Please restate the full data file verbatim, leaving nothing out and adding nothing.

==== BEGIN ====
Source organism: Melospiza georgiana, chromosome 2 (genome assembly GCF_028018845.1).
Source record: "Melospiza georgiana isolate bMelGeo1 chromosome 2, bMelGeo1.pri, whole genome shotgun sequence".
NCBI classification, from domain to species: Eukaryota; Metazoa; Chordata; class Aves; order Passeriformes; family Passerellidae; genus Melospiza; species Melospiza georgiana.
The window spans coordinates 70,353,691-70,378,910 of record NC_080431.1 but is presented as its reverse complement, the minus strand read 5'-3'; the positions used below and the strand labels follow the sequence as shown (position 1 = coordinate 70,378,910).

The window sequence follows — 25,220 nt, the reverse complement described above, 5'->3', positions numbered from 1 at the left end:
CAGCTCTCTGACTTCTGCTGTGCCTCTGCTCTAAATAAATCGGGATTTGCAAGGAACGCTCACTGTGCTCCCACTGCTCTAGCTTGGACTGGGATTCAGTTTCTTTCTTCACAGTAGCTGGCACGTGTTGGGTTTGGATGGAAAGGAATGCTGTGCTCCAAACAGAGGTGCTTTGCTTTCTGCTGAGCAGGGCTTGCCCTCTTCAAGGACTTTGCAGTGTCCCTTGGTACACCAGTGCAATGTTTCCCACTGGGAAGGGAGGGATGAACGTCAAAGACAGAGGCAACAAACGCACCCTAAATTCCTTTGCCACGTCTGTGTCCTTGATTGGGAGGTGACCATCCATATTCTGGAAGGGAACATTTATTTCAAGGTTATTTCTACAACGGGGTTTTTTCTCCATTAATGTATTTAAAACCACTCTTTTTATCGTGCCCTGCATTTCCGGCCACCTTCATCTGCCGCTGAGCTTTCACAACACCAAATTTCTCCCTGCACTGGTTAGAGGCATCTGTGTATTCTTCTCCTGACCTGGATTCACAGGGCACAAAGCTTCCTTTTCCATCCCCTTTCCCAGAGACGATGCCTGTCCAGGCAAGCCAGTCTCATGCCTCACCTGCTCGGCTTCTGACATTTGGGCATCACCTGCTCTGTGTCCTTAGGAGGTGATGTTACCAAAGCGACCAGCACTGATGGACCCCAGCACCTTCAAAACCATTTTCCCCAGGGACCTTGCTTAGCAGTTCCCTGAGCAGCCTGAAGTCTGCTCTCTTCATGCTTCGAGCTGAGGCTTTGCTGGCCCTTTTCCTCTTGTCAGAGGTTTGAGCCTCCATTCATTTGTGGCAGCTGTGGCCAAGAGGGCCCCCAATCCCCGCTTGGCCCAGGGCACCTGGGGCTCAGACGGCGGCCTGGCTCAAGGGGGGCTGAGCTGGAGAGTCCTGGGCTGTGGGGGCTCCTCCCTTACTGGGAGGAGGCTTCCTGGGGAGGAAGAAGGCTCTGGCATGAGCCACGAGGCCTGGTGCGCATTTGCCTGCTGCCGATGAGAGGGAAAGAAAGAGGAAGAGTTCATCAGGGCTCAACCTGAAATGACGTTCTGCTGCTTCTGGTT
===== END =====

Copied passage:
Source organism: Melospiza georgiana, chromosome 2 (genome assembly GCF_028018845.1).
Source record: "Melospiza georgiana isolate bMelGeo1 chromosome 2, bMelGeo1.pri, whole genome shotgun sequence".
NCBI classification, from domain to species: Eukaryota; Metazoa; Chordata; class Aves; order Passeriformes; family Passerellidae; genus Melospiza; species Melospiza georgiana.
The window spans coordinates 70,353,691-70,378,910 of record NC_080431.1 but is presented as its reverse complement, the minus strand read 5'-3'; the positions used below and the strand labels follow the sequence as shown (position 1 = coordinate 70,378,910).

The window sequence follows — 25,220 nt, the reverse complement described above, 5'->3', positions numbered from 1 at the left end:
CAGCTCTCTGACTTCTGCTGTGCCTCTGCTCTAAATAAATCGGGATTTGCAAGGAACGCTCACTGTGCTCCCACTGCTCTAGCTTGGACTGGGATTCAGTTTCTTTCTTCACAGTAGCTGGCACGTGTTGGGTTTGGATGGAAAGGAATGCTGTGCTCCAAACAGAGGTGCTTTGCTTTCTGCTGAGCAGGGCTTGCCCTCTTCAAGGACTTTGCAGTGTCCCTTGGTACACCAGTGCAATGTTTCCCACTGGGAAGGGAGGGATGAACGTCAAAGACAGAGGCAACAAACGCACCCTAAATTCCTTTGCCACGTCTGTGTCCTTGATTGGGAGGTGACCATCCATATTCTGGAAGGGAACATTTATTTCAAGGTTATTTCTACAACGGGGTTTTTTCTCCATTAATGTATTTAAAACCACTCTTTTTATCGTGCCCTGCATTTCCGGCCACCTTCATCTGCCGCTGAGCTTTCACAACACCAAATTTCTCCCTGCACTGGTTAGAGGCATCTGTGTATTCTTCTCCTGACCTGGATTCACAGGGCACAAAGCTTCCTTTTCCATCCCCTTTCCCAGAGACGATGCCTGTCCAGGCAAGCCAGTCTCATGCCTCACCTGCTCGGCTTCTGACATTTGGGCATCACCTGCTCTGTGTCCTTAGGAGGTGATGTTACCAAAGCGACCAGCACTGATGGACCCCAGCACCTTCAAAACCATTTTCCCCAGGGACCTTGCTTAGCAGTTCCCTGAGCAGCCTGAAGTCTGCTCTCTTCATGCTTCGAGCTGAGGCTTTGCTGGCCCTTTTCCTCTTGTCAGAGGTTTGAGCCTCCATTCATTTGTGGCAGCTGTGGCCAAGAGGGCCCCCAATCCCCGCTTGGCCCAGGGCACCTGGGGCTCAGACGGCGGCCTGGCTCAAGGGGGGCTGAGCTGGAGAGTCCTGGGCTGTGGGGGCTCCTCCCTTACTGGGAGGAGGCTTCCTGGGGAGGAAGAAGGCTCTGGCATGAGCCACGAGGCCTGGTGCGCATTTGCCTGCTGCCGATGAGAGGGAAAGAAAGAGGAAGAGTTCATCAGGGCTCAACCTGAAATGACGTTCTGCTGCTTCTGGTT